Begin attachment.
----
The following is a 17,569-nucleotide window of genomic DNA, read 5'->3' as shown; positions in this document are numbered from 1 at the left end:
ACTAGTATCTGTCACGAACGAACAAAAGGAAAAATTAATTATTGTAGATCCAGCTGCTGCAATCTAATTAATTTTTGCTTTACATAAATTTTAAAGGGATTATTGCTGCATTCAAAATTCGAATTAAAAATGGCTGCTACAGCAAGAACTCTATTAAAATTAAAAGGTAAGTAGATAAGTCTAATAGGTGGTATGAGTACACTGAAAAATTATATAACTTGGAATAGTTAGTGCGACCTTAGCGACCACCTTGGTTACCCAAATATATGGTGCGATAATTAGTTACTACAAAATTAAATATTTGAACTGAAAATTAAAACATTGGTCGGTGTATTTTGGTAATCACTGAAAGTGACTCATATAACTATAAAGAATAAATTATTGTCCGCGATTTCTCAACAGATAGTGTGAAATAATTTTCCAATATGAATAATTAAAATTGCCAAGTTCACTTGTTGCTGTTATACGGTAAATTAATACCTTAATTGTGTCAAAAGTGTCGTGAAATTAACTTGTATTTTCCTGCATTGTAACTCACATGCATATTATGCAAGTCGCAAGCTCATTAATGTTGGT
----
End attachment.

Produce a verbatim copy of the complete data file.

The following is a 17,569-nucleotide window of genomic DNA, read 5'->3' as shown; positions in this document are numbered from 1 at the left end:
ACTAGTATCTGTCACGAACGAACAAAAGGAAAAATTAATTATTGTAGATCCAGCTGCTGCAATCTAATTAATTTTTGCTTTACATAAATTTTAAAGGGATTATTGCTGCATTCAAAATTCGAATTAAAAATGGCTGCTACAGCAAGAACTCTATTAAAATTAAAAGGTAAGTAGATAAGTCTAATAGGTGGTATGAGTACACTGAAAAATTATATAACTTGGAATAGTTAGTGCGACCTTAGCGACCACCTTGGTTACCCAAATATATGGTGCGATAATTAGTTACTACAAAATTAAATATTTGAACTGAAAATTAAAACATTGGTCGGTGTATTTTGGTAATCACTGAAAGTGACTCATATAACTATAAAGAATAAATTATTGTCCGCGATTTCTCAACAGATAGTGTGAAATAATTTTCCAATATGAATAATTAAAATTGCCAAGTTCACTTGTTGCTGTTATACGGTAAATTAATACCTTAATTGTGTCAAAAGTGTCGTGAAATTAACTTGTATTTTCCTGCATTGTAACTCACATGCATATTATGCAAGTCGCAAGCTCATTAATGTTGGT